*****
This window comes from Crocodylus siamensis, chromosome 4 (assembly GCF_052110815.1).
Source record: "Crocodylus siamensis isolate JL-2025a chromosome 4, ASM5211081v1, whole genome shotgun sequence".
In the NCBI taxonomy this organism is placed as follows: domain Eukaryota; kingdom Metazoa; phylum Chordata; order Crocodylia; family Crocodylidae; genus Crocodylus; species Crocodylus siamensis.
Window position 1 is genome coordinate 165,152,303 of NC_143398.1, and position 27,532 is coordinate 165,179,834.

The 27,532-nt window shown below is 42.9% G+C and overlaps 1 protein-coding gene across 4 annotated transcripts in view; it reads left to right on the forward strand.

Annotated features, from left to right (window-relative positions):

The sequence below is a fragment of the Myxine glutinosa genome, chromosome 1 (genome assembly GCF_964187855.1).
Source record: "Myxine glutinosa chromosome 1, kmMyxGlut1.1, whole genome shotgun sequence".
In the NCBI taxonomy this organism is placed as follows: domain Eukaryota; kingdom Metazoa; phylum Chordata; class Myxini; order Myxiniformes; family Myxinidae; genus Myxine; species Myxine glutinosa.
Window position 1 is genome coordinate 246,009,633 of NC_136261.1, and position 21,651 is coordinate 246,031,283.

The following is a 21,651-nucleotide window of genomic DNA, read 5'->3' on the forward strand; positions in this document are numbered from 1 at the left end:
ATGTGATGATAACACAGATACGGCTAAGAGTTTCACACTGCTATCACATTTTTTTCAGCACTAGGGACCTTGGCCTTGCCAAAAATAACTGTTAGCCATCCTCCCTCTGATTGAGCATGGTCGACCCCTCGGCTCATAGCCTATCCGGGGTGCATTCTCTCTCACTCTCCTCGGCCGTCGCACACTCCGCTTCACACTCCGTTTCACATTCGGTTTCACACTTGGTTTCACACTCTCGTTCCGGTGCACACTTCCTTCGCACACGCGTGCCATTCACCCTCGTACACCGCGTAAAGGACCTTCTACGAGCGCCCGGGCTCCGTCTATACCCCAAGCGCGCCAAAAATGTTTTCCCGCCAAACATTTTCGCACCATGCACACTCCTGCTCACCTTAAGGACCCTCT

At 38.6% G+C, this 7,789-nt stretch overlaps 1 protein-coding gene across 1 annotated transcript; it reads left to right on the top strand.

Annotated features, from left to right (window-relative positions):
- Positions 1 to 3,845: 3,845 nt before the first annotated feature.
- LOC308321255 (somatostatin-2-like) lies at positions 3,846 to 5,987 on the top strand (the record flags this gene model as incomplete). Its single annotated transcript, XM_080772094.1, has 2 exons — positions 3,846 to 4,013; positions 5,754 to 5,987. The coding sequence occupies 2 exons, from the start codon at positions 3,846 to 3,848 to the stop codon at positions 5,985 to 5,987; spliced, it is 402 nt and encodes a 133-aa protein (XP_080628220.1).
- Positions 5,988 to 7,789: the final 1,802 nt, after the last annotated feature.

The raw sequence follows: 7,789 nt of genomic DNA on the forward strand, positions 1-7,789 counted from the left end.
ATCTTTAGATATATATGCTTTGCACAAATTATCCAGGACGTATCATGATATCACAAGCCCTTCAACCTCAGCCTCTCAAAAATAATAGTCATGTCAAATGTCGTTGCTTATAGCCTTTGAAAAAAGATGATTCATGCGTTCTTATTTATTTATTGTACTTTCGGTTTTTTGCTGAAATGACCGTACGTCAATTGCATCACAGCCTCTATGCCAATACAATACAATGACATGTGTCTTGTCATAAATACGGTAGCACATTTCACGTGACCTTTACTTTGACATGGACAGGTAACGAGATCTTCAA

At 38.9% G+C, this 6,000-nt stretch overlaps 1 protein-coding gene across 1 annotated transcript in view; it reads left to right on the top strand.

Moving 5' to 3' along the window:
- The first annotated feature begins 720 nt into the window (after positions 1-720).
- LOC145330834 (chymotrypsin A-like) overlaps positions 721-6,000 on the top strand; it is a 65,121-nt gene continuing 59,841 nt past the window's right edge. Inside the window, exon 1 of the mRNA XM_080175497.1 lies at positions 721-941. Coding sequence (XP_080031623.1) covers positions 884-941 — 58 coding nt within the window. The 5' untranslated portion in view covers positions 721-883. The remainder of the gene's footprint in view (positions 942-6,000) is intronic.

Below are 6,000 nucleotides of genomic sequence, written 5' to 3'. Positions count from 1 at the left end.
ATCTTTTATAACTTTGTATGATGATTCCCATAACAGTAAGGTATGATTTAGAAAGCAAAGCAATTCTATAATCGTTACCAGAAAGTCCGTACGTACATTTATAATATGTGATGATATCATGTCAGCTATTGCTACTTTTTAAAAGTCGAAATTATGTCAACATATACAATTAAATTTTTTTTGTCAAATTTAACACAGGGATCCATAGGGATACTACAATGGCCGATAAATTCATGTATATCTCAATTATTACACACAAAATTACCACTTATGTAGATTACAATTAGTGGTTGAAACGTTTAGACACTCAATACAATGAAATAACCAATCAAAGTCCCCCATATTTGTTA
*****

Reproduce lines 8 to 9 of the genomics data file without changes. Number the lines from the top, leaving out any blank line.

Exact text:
Source record: "Myxine glutinosa chromosome 1, kmMyxGlut1.1, whole genome shotgun sequence".
In the NCBI taxonomy this organism is placed as follows: domain Eukaryota; kingdom Metazoa; phylum Chordata; class Myxini; order Myxiniformes; family Myxinidae; genus Myxine; species Myxine glutinosa.